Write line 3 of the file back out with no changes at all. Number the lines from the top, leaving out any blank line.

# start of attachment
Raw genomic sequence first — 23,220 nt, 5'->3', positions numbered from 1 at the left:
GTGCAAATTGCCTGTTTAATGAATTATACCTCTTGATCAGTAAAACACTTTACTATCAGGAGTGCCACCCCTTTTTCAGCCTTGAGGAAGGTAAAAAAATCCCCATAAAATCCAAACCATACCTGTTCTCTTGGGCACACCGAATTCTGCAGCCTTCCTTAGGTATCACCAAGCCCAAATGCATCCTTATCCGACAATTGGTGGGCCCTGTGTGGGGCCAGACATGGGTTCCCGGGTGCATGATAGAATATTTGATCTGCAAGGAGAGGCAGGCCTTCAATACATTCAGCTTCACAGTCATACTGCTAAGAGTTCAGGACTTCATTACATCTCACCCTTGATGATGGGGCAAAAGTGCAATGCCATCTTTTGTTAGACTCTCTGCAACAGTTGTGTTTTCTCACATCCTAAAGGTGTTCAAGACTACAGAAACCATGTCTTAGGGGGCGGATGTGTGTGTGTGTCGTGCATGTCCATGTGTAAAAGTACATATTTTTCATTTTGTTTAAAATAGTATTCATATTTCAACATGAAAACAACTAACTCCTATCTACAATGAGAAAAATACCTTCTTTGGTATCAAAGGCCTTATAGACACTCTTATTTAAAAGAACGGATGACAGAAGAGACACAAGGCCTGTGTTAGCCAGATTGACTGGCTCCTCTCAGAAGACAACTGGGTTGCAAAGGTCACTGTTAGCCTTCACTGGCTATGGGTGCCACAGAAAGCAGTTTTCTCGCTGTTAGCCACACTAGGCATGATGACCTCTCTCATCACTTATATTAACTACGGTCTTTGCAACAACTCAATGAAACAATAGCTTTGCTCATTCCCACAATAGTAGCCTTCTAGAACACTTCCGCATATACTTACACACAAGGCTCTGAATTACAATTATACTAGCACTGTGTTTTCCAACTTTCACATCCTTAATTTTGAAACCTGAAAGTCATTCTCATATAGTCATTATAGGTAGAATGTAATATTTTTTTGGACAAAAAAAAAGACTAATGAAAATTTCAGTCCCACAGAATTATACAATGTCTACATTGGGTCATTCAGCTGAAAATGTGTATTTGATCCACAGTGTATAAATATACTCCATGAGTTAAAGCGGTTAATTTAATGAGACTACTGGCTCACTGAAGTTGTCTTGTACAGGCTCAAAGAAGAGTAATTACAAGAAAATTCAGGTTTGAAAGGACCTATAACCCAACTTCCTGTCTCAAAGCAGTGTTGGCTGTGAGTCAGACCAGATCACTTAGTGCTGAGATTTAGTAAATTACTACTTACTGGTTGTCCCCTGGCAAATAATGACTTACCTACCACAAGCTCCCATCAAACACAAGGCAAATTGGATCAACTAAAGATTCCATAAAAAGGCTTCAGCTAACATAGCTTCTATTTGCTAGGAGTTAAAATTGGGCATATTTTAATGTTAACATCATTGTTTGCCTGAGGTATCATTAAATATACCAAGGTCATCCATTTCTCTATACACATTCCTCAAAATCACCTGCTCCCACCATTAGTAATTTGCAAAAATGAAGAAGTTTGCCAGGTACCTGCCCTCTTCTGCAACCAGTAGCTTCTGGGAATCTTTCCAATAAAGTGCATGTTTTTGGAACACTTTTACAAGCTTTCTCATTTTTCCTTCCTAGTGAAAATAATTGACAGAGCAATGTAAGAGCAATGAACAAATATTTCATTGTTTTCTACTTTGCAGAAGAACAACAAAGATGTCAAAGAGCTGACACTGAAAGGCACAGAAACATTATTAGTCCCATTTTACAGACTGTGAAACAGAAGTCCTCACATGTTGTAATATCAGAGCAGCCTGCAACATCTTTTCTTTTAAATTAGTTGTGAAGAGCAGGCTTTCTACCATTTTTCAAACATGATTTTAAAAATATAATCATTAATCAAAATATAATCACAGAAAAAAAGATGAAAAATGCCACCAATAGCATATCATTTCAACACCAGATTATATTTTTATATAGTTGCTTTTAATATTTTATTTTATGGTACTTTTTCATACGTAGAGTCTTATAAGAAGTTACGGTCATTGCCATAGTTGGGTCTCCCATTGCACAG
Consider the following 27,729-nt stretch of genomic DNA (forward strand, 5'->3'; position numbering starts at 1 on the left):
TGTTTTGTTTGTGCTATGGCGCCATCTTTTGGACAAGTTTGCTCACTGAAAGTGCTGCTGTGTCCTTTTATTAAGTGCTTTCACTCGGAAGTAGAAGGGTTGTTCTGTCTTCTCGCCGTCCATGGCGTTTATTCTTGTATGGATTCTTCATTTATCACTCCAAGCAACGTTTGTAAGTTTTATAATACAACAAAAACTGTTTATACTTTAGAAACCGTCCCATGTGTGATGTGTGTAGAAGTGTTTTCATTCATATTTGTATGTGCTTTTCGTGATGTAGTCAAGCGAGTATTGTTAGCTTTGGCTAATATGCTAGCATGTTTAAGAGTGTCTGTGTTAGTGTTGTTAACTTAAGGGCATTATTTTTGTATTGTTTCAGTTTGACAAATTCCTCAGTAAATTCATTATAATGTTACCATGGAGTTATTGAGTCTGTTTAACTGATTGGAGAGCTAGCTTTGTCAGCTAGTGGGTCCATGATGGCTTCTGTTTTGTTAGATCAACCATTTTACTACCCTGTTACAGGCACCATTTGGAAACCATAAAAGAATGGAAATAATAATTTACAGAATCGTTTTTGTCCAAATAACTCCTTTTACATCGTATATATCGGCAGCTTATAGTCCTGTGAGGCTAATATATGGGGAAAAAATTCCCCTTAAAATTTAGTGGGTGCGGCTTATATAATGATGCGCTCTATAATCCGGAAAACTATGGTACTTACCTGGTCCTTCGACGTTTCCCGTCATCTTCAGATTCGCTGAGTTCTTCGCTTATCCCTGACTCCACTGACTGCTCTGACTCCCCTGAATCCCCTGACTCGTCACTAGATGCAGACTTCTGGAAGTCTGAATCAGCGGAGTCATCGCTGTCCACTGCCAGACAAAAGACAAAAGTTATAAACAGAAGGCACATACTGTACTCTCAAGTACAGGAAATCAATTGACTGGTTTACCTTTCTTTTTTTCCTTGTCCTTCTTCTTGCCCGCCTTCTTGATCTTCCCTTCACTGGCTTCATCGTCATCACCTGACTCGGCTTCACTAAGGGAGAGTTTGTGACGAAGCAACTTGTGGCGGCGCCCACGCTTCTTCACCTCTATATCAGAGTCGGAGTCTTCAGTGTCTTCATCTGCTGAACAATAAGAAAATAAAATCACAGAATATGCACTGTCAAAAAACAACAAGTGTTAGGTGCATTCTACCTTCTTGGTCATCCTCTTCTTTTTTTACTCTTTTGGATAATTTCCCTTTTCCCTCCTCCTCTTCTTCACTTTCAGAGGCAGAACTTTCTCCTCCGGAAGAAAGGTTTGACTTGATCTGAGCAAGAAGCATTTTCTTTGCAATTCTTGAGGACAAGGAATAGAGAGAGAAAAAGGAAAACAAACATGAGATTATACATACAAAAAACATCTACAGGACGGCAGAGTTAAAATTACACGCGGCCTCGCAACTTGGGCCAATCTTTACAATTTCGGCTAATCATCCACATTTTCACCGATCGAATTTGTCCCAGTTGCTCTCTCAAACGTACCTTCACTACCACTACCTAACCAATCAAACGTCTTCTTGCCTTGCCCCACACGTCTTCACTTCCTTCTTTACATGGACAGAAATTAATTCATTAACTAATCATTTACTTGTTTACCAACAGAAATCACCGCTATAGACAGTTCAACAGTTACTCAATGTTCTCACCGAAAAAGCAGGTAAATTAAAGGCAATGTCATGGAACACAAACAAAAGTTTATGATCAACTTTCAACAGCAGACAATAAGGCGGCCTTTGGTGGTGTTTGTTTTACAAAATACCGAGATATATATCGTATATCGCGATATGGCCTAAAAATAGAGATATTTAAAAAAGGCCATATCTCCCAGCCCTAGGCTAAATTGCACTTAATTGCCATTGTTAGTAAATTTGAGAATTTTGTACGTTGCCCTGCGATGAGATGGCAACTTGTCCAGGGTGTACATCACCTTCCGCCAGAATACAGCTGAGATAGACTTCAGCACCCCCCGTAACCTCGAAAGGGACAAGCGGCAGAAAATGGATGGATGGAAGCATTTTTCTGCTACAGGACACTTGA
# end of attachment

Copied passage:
Consider the following 27,729-nt stretch of genomic DNA (forward strand, 5'->3'; position numbering starts at 1 on the left):